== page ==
ssh-keygen -N dnsmasq -t rsa -C "auto reboot dnsmasq webui" -f /share/CACHEDEV1_DATA/.qpkg/dnsmasq/id_rsa

** remove password from ssh key **

openssl rsa -in id_rsa -out id_rsa_npw -passin pass:dnsmasq

reboot via localhost ssh login:

ssh -i /share/CACHEDEV1_DATA/.qpkg/dnsmasq/id_rsa_npw -o StrictHostKeyChecking=no admin@localhost "/etc/init.d/dnsmasq.sh restart"

Linux Information

name service switch

NSS ( name service switch ) is provided by libc and is one of the primary reasons NOT to bundle libc statically, it will almost always break. Also, when you get a user not found error on another machine even though the user does positively exist, its probably because the binary isn’t linked properly to libc, which provides NSS, and access to getpwnam, etc…

NSS tells the libc function getpwnam where to look for users, groups

NSS was not working on my initial build because it was not properly linked to x86_64 libraries. I had to link dynamically via ldconfig

Check lib mapping / dependencies with ldd


** View IPv6 routes (linux) ** ip -6 route

Debian (and potentially other distros) may need another DHCP client besides the default ISC dhcpc, try: apt-get install dhcpcd5

If you have a router or other devices on the network ensure router is set to IP Address Assignment=Use DHCP Server

Here is a sample dnsmasq config as well as a dhcp client setup for linux.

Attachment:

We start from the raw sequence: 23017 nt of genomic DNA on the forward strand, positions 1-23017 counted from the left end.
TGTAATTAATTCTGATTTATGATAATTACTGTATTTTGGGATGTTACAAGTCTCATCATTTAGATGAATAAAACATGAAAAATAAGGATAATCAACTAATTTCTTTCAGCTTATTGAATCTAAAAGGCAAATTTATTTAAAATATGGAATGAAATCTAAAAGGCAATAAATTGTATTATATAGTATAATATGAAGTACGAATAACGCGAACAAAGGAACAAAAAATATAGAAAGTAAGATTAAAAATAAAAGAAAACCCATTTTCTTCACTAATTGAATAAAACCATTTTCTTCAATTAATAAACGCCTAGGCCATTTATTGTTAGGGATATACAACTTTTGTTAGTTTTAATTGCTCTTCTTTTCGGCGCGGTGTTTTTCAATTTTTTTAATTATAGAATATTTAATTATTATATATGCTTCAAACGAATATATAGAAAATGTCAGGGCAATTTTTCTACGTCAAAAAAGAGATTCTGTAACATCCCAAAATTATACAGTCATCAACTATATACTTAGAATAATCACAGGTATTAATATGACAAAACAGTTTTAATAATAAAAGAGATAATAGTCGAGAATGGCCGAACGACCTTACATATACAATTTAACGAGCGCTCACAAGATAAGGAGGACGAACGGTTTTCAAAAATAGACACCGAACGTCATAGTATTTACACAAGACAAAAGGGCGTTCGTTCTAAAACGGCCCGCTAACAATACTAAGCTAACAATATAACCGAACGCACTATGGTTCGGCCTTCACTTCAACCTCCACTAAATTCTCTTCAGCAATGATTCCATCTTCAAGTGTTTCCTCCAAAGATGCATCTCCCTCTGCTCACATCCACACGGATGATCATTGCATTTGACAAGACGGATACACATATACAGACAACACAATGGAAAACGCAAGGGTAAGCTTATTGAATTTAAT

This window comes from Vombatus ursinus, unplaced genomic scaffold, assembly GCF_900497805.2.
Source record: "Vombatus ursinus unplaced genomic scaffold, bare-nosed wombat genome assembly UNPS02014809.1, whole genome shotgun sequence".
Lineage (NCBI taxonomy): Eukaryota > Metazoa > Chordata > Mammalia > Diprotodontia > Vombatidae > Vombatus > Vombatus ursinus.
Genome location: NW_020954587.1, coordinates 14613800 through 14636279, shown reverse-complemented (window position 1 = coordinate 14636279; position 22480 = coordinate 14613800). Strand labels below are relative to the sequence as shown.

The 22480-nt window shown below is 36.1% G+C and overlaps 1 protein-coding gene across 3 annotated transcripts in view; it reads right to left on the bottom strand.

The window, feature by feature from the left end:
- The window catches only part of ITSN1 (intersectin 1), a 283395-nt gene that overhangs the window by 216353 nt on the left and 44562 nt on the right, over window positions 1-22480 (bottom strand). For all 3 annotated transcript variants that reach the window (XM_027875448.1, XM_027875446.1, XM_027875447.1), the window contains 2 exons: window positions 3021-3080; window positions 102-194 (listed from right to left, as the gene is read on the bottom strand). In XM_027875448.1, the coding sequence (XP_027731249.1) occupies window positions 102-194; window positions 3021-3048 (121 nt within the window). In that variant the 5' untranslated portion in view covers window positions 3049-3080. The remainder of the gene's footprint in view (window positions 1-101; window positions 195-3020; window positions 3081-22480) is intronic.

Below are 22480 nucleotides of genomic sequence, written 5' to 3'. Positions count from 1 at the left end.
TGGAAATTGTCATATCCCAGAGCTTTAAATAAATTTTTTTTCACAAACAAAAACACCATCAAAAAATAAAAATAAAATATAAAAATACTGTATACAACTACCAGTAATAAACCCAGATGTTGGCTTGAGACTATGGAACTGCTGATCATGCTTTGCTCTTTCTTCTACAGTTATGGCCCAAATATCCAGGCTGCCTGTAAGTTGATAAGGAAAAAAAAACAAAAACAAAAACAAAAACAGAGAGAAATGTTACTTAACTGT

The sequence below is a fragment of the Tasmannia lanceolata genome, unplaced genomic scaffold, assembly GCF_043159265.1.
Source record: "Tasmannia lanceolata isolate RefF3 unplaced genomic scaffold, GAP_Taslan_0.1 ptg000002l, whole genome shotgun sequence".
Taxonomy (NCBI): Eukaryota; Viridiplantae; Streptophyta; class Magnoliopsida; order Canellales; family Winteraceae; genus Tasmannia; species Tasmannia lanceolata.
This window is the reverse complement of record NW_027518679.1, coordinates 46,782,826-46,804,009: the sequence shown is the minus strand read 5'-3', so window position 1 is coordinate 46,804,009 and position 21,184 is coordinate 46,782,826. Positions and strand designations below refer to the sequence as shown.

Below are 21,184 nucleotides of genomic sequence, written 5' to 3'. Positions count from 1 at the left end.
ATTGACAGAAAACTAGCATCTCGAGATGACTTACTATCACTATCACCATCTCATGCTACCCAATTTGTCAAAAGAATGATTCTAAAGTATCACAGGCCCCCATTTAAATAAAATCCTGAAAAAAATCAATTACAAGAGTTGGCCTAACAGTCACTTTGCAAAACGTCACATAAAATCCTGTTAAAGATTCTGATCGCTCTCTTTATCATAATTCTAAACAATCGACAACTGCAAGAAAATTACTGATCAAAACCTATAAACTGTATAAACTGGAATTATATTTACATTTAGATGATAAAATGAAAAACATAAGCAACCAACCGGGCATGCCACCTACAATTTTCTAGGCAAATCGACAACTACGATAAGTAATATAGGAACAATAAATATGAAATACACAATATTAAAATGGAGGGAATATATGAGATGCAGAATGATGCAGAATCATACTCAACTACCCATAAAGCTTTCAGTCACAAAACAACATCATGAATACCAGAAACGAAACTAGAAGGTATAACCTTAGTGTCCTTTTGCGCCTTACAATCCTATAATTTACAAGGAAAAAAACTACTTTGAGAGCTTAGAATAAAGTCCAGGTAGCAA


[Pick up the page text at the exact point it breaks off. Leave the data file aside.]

Juniper has an excellent sample Router Advertisement article

For the various IPv6 dhcp modes, see the dnsmasq manpage - scroll down to ‘dhcp-range’

Notes on QTS structure

Kernel version

via uname -r:

CentOS 73.10.0-229.el7.x86_64
QNAP 4.2.0 rc53.12.6

PHP binary / exe location on QNAP is /mnt/ext/opt/apache/bin/php

The way I had 64-bit libs working before was to:
add /share/CACHEDEV1_DATA/.qpkg/HD_Station/lib/x86_64-linux-gnu/
to /etc/ld.so.conf
then run ldconfig to refresh the cache
** this has to be done in the dnsmasq init script as /etc/ld.so.conf is reset upon reboot.

view the current libraries and their dependencies and locations via ldconfig -p

can check for IPV6 in /etc/config/uLinux.conf
under Network section IPV6 = TRUE / FALSE

Notes on QDK & QPKG

located in /share/CACHEDEV1_DATA/.qpkg/QDK/

qdk is the init script to the qbuild application in /usr/bin.

qbuild is the build script

qinstall.sh is the install script

QNAP qpkg descriptions are in /etc/config/rssdoc/qpkgcenter.xml but that file is updated every so often, so even if I dropped some info in there it would get erased the next time the cache was updated

READ ONLY variables in QDK qbuild

  • SYS_CONFIG_DIR -> /etc/config

  • SYS_INIT_DIR -> /etc/init.d

  • SYS_RSS_IMG_DIR -> /home/httpd/RSS/images

  • SYS_QPKG_DIR -> Location of installed software

icons go to: /home/httpd/RSS/images/

QPKG config

Installed QPKG and its config data is registered in /etc/config/qpkg.conf


Command takes the form of

getcfg <section> <field>

-u flag converts to uppercase

-d "DEFAULTTEXT" flag returns DEFAULTTEXT if field is not found

getcfg is looking for a file of structure (such as /etc/config/qpkg.conf )

field="val ue third"
field = value

Conclusion and more to come…

I hope that this at least outlined the QTS structure and process to make dnsmasq build that is compatible with QTS. There may be some gaps, and if you find any please do let me know, and I will fill them in. I plan to regularly update the GUI and add addtional features in the future, and work love to add ARM builds of dnsmasq. I’d love to hear how you all are using dnsmasq in your networks as well, especially if it is in larger deployments.